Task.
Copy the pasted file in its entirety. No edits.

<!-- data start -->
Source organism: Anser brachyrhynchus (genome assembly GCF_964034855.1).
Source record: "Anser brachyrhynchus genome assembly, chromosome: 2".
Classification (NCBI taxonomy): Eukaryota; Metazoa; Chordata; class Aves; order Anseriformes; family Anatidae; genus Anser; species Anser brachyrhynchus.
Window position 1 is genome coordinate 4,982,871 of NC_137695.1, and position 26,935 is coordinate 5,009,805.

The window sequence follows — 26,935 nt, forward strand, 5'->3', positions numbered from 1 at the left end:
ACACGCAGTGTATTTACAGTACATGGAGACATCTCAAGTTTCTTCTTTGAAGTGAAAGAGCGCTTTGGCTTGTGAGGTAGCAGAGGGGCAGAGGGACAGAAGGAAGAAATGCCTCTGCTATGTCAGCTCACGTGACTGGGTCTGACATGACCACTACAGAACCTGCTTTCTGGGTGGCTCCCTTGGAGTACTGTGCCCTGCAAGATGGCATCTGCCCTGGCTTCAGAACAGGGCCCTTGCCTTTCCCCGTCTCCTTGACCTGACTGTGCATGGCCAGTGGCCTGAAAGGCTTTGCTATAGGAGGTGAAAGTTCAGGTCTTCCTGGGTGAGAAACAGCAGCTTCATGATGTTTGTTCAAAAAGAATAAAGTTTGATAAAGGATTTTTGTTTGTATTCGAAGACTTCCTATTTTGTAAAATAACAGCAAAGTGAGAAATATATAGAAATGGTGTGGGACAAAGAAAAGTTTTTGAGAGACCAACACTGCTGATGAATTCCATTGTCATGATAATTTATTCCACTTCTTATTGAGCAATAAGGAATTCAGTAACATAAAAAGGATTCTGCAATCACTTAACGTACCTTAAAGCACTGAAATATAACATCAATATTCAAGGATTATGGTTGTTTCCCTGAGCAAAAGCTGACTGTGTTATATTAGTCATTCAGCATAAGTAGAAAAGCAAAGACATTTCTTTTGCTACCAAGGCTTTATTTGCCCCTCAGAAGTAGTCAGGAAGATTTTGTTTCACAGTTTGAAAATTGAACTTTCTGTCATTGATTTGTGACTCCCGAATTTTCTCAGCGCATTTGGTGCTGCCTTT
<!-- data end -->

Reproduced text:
Source organism: Anser brachyrhynchus (genome assembly GCF_964034855.1).
Source record: "Anser brachyrhynchus genome assembly, chromosome: 2".
Classification (NCBI taxonomy): Eukaryota; Metazoa; Chordata; class Aves; order Anseriformes; family Anatidae; genus Anser; species Anser brachyrhynchus.
Window position 1 is genome coordinate 4,982,871 of NC_137695.1, and position 26,935 is coordinate 5,009,805.

The window sequence follows — 26,935 nt, forward strand, 5'->3', positions numbered from 1 at the left end:
ACACGCAGTGTATTTACAGTACATGGAGACATCTCAAGTTTCTTCTTTGAAGTGAAAGAGCGCTTTGGCTTGTGAGGTAGCAGAGGGGCAGAGGGACAGAAGGAAGAAATGCCTCTGCTATGTCAGCTCACGTGACTGGGTCTGACATGACCACTACAGAACCTGCTTTCTGGGTGGCTCCCTTGGAGTACTGTGCCCTGCAAGATGGCATCTGCCCTGGCTTCAGAACAGGGCCCTTGCCTTTCCCCGTCTCCTTGACCTGACTGTGCATGGCCAGTGGCCTGAAAGGCTTTGCTATAGGAGGTGAAAGTTCAGGTCTTCCTGGGTGAGAAACAGCAGCTTCATGATGTTTGTTCAAAAAGAATAAAGTTTGATAAAGGATTTTTGTTTGTATTCGAAGACTTCCTATTTTGTAAAATAACAGCAAAGTGAGAAATATATAGAAATGGTGTGGGACAAAGAAAAGTTTTTGAGAGACCAACACTGCTGATGAATTCCATTGTCATGATAATTTATTCCACTTCTTATTGAGCAATAAGGAATTCAGTAACATAAAAAGGATTCTGCAATCACTTAACGTACCTTAAAGCACTGAAATATAACATCAATATTCAAGGATTATGGTTGTTTCCCTGAGCAAAAGCTGACTGTGTTATATTAGTCATTCAGCATAAGTAGAAAAGCAAAGACATTTCTTTTGCTACCAAGGCTTTATTTGCCCCTCAGAAGTAGTCAGGAAGATTTTGTTTCACAGTTTGAAAATTGAACTTTCTGTCATTGATTTGTGACTCCCGAATTTTCTCAGCGCATTTGGTGCTGCCTTT